Three Essential Dishes

CHA CA Tasty morsels of turmeric-dusted whitefish are fried tableside in oil and accompanied by fresh dill, scallions, basil, peanuts, cilantro, and chile sauce, along with a tangle of vermicelli. Get it at 104-year-old Cha Ca La Vong, a rickety house in Hanoi's Old Quarter. Just take a seat and a sizzling skillet appears.

PHO Vietnam's national dish is a piquant consommé spiked with ginger, cinnamon stick, fish sauce, and star anise (though recipes vary), rounded out with rice noodles and either beef (the more traditional pho bo) or chicken (pho ga). Mai Anh in Hanoi ladles out mind-blowingly good pho ga from a steaming storefront cauldron.

BO TUNG XEO Strips of tender raw beef are soaked in a sweet, tangy marinade of soy, garlic, and chiles; you barbecue the meat yourself on a tabletop brazier. Luong Son, a tin-roofed roadhouse in H.C.M.C., is famous for its bo tung xeo—not to mention unnerving specialties like deep-fried scorpion, bonded chicken feet, and fried pig's stomach.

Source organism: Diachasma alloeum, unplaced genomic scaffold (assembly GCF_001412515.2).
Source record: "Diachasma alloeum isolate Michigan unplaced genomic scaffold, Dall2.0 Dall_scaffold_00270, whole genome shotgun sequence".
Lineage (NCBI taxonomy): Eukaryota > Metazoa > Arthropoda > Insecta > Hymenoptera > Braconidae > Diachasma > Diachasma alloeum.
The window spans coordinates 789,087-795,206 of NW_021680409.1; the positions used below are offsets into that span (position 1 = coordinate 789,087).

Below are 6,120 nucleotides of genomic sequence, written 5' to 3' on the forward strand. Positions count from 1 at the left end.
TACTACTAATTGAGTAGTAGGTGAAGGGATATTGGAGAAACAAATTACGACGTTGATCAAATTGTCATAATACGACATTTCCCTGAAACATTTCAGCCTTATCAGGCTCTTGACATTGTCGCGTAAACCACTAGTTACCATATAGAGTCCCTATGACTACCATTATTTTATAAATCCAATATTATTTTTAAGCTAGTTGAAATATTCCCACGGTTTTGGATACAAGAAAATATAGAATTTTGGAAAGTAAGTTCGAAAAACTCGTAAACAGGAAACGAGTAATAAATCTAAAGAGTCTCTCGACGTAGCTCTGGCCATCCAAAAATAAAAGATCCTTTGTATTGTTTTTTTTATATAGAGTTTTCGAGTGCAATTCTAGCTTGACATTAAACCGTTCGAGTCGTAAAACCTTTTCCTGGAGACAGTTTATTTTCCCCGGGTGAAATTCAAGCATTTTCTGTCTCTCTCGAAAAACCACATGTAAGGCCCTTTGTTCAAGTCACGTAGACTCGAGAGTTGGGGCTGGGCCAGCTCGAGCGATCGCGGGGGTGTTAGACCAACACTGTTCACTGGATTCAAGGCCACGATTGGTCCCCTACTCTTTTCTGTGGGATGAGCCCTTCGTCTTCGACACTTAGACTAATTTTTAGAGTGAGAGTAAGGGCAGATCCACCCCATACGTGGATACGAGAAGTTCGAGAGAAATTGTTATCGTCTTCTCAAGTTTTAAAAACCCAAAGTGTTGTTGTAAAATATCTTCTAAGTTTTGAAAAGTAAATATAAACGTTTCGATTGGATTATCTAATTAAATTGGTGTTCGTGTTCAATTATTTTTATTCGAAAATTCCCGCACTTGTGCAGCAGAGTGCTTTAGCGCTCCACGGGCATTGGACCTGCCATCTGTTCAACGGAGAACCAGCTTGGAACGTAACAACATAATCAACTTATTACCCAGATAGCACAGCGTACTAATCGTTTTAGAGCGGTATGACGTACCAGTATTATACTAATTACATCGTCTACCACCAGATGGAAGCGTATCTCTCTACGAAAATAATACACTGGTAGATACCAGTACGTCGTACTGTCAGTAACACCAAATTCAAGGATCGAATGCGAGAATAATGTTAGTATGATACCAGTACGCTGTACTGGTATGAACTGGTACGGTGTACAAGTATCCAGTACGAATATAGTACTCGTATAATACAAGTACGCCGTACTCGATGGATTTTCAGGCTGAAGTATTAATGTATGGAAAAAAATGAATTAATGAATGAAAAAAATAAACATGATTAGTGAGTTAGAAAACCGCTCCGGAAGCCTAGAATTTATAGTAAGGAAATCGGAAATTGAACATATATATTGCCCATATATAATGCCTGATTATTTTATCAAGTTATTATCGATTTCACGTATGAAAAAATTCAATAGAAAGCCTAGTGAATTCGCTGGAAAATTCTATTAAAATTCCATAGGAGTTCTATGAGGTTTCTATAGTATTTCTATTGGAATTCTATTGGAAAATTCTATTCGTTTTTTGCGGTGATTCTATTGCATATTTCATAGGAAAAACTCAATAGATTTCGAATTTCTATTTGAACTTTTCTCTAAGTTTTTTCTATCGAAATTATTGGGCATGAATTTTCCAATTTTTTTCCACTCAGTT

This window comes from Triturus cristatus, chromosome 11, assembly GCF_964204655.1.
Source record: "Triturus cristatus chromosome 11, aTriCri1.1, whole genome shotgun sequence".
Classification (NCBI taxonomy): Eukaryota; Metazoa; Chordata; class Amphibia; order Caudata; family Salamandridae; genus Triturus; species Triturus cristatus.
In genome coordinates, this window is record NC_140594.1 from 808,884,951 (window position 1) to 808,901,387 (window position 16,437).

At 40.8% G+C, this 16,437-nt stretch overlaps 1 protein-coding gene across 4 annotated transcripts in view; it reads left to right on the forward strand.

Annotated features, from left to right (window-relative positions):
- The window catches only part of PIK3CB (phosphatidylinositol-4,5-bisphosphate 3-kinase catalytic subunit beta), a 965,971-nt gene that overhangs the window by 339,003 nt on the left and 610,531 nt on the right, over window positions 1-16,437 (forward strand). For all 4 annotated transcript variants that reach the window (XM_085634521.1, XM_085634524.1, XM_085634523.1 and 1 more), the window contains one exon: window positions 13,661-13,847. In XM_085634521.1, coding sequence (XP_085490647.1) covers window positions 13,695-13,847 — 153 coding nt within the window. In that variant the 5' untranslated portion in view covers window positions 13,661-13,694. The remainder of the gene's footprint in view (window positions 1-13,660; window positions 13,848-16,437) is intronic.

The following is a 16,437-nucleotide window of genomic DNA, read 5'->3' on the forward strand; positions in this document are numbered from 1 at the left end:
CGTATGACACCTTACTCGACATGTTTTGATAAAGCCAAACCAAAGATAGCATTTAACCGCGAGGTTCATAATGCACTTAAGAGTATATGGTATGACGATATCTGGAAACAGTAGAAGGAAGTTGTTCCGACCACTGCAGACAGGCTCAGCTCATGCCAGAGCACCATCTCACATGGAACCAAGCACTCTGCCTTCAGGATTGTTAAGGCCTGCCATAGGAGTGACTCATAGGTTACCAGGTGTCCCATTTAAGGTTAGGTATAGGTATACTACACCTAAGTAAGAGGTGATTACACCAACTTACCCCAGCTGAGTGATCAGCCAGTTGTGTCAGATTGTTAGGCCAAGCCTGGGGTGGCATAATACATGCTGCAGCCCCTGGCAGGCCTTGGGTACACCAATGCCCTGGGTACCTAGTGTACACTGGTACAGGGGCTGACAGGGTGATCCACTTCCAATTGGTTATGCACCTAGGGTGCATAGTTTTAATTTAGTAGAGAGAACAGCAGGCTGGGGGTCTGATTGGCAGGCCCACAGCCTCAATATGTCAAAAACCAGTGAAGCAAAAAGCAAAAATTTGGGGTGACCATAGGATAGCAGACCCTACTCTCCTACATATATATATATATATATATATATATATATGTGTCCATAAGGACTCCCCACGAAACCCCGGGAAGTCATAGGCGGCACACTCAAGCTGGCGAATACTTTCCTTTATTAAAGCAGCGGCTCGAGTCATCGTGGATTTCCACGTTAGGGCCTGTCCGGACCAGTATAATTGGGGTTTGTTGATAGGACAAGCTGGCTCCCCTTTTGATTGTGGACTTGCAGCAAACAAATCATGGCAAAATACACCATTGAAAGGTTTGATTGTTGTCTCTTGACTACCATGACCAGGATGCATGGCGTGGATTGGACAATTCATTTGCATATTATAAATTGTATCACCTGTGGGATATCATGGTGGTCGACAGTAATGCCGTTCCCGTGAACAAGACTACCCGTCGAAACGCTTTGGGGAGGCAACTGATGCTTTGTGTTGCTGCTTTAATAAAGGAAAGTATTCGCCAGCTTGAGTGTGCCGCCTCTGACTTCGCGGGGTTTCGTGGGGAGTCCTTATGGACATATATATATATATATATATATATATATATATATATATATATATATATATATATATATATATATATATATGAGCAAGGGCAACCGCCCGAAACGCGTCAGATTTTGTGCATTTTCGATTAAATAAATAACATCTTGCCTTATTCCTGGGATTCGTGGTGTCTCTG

Urban Oasis

Until recently, Vietnam had few luxury spas. But 2002 saw the arrival of H.C.M.C.'s Spa Tropic, housed in a palm-shaded villa perfumed with jasmine and lemongrass. Tasteful gamelan music plays in the treatment rooms, where the skilled staff administers a full range of services, from body polishes and mud masks to reflexology. It has quickly become popular with Japanese visitors and shiatsu-craving expats. The owner, Thuy Do, is a native of Vietnam who grew up in Colorado.

INSIDE PICKS

PHUONG ANH NGUYEN Owner, Q Bar This spring, the Vietnam-born, L.A.-bred entrepreneur scored another hit, with the restaurant Qucina. When she's not building a nighttime ipire in H.C.M.C., here's what she finds time for:
Afternoon coffee at La Fenêtre Soleil: "Great cappuccino and sandwiches in a cute, grandmotherly tearoom."